If you are familiar with Java, you might want take a look into SWT
    (http://www.eclipse.org/swt/) from Eclipse folks (http://
    www.eclipse.org/).  Latest version (3.2) of SWT does look remarkable
    like "Native" application on all 3 platforms ( Mac OS X, Windows,
    Linux ).  You will miss some Apple specific GUI elements, but
    "standard" widgets do look pretty good. Another piece of good news,
    it looks like Eclipse finally got enough people working on Mac OX
    port, so latest builds of Eclipse finally usable on Mac OS (even
    Visual Editor!!!).

    On Feb 15, 2006, at 8:17 PM, John Sarkela wrote:

    > The obvious solution would be to use GNUStep on the other
    > platforms. The GNUStep Foundation and AppKit frameworks are coded
    > to the OpenStep interface defined by NeXT and Sun way back when.
    > Take a peek at www.gnustep.org . You'll find that the class
    > libraries conform closely to those in Cocoa.
    >
    > This is absolutely the best approach for Linux. For Windows it
    > would require that the GNU Cygwin libraries are loaded  first.
    >
    > John Sarkela
    > [|] Knight of the Square Brackets
    >
    >> Message: 9
    >> Date: Wed, 15 Feb 2006 16:04:12 -0800
    >> From: Scott Squires <scottsquires...>
    >> Subject: Cross-platform?
    >> To: <cocoa-dev...>
    >> Message-ID: <C019017C.622B%<scottsquires...>
    >> Content-Type: text/plain;    charset="US-ASCII"
    >>
    >> Curious about how people are dealing with cross-platform issues.
    >> Cocoa on Mac to ? on Windows, ? on Linux.
    >>
    >> If it was a carbon app all/most code would be in C or C++ and UI
    >> could be
    >> dealt with in at least somewhat similar fashion between
    >> platforms.  Seems to
    >> be one of the potential trade-offs of Cocoa vs Carbon that Apple
    >> doesn't
    >> address much.
    >>
    >> I know I can code in C or C++ within Cocoa as well but how are
    >> most real
    >> Cocoa developers dealing with this and the UI porting issues?  Or
    >> are most
    >> Cocoa developed apps staying Mac only?
    >>
    >> Is the potential faster/easier coding in Cocoa(is it?) offset by
    >> added time
    >> and work to port to other platforms?
    >>
    >> Thanks.
    >>
    >>
    >>
    > _______________________________________________
    > Do not post admin requests to the list. They will be ignored.
    > Cocoa-dev mailing list      (<Cocoa-dev...>)
    > Help/Unsubscribe/Update your Subscription:
    > http://lists.apple.com/mailman/options/cocoa-dev/<andrei...>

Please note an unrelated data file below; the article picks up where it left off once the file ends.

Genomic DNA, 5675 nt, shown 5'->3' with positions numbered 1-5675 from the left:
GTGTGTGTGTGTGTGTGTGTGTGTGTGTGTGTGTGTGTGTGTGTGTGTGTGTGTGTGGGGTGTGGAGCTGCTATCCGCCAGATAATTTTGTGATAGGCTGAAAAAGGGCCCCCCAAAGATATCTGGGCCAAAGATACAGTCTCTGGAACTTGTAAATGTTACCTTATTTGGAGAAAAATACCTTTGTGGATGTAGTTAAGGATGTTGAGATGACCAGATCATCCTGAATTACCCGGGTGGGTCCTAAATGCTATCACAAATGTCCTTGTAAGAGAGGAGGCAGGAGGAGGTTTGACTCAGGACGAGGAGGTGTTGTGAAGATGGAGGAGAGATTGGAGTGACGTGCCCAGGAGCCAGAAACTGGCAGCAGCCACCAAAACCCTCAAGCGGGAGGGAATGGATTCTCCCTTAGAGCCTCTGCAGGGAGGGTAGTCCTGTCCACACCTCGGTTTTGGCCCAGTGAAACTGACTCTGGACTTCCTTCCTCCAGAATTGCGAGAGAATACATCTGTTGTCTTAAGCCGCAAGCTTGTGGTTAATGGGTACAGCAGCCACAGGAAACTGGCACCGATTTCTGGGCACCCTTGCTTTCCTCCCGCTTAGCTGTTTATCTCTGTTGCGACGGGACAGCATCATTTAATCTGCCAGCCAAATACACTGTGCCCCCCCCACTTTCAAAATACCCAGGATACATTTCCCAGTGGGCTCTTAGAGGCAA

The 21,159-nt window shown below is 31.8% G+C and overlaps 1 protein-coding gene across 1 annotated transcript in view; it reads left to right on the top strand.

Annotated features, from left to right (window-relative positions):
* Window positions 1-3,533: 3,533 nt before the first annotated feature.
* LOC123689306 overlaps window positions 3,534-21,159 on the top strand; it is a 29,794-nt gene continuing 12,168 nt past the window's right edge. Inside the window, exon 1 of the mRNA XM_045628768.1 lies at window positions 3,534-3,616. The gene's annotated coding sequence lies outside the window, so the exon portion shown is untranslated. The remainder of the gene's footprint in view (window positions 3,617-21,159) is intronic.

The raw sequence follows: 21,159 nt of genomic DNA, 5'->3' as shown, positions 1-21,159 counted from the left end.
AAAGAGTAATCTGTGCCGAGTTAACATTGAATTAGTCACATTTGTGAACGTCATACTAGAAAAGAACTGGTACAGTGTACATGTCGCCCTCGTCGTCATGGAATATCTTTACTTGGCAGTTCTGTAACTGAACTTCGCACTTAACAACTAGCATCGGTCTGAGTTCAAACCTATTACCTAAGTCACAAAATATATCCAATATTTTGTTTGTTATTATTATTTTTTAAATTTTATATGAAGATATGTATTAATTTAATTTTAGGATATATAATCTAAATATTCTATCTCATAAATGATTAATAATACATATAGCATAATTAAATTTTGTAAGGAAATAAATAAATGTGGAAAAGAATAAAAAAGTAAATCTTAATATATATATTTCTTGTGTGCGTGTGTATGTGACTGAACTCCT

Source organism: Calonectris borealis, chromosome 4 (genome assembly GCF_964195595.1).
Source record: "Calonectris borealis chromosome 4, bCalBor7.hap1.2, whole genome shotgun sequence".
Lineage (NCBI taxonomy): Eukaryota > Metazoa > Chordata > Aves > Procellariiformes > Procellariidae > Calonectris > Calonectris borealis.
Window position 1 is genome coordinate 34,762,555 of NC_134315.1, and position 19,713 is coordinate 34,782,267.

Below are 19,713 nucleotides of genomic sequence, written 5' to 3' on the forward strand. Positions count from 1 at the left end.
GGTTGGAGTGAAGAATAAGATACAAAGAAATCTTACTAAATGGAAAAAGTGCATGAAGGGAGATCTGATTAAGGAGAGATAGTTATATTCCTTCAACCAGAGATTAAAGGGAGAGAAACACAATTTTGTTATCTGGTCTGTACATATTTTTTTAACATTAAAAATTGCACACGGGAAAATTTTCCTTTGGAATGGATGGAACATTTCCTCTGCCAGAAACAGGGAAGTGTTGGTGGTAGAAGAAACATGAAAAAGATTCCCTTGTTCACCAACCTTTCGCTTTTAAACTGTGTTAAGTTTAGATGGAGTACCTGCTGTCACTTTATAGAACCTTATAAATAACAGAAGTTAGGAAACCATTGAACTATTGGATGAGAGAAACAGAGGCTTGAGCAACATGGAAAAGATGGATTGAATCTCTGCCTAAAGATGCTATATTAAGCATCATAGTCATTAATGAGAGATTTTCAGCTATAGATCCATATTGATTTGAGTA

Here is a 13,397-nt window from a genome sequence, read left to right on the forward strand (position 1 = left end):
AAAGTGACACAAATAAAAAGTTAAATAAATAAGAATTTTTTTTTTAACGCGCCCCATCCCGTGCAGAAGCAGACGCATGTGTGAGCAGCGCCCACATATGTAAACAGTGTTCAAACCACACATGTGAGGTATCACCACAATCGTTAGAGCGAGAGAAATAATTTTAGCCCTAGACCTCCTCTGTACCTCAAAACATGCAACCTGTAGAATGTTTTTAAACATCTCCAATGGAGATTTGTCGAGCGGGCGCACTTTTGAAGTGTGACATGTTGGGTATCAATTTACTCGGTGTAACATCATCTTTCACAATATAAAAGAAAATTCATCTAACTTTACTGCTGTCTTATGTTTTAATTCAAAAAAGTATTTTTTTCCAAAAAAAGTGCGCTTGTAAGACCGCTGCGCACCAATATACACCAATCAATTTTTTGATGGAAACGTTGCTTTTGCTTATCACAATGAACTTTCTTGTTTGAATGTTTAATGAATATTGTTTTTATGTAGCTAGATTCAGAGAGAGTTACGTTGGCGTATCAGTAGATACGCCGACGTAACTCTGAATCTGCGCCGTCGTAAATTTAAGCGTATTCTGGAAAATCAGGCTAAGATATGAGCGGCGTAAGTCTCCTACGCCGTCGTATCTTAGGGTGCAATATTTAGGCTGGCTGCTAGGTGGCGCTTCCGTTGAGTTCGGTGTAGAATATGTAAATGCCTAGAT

>
    > This email sent to <andrei...>
  • There are three "first class" development environments that Apple supports
    on Mac OS X: Cocoa, Carbon and Java. The latter is the one with the best
    cross platform story. And contrary to popular belief, a Java application can
    certainly look and feel like any Carbon or Cocoa application on the Mac.
    Unfortunately, not all software applications written in Java make the modest
    adjustments that are usually needed to provide a "Mac like" experience when
    running on a Mac; and that fact has lead some to the wrong conclusion that
    apps written in Java cannot behave like ordinary Macintosh applications.

    Greg

    On 2/15/06 4:04 PM, "Scott Squires" <scottsquires...> wrote:

    > Curious about how people are dealing with cross-platform issues.
    > Cocoa on Mac to ? on Windows, ? on Linux.
    >
    > If it was a carbon app all/most code would be in C or C++ and UI could be
    > dealt with in at least somewhat similar fashion between platforms.  Seems to
    > be one of the potential trade-offs of Cocoa vs Carbon that Apple doesn't
    > address much.
    >
    > I know I can code in C or C++ within Cocoa as well but how are most real
    > Cocoa developers dealing with this and the UI porting issues?  Or are most
    > Cocoa developed apps staying Mac only?
    >
    > Is the potential faster/easier coding in Cocoa(is it?) offset by added time
    > and work to port to other platforms?
    >
    > Thanks.
    >
    >
    > _______________________________________________
    > Do not post admin requests to the list. They will be ignored.
    > Cocoa-dev mailing list      (<Cocoa-dev...>)
    > Help/Unsubscribe/Update your Subscription:
    > http://lists.apple.com/mailman/options/cocoa-dev/<greghe...>
    >
    > This email sent to <greghe...>
  • On 16 Feb 2006, at 06:49, Greg Herlihy wrote:

    > And contrary to popular belief, a Java application can
    > certainly look and feel like any Carbon or Cocoa application on the
    > Mac.
    > Unfortunately, not all software applications written in Java make
    > the modest
    > adjustments that are usually needed to provide a "Mac like"
    > experience when
    > running on a Mac; and that fact has lead some to the wrong
    > conclusion that
    > apps written in Java cannot behave like ordinary Macintosh
    > applications.
    >
    Can you point us to some example apps which do look like ordinary Mac
    apps. All of the ones I have seen look a bit wierd compared to
    'normal' apps.

    Thanks

    Matt Gough

    Softchaos Limited
  • On 16.02.2006, at 11:58, Matt Gough wrote:

    >
    > On 16 Feb 2006, at 06:49, Greg Herlihy wrote:
    >
    >> And contrary to popular belief, a Java application can
    >> certainly look and feel like any Carbon or Cocoa application on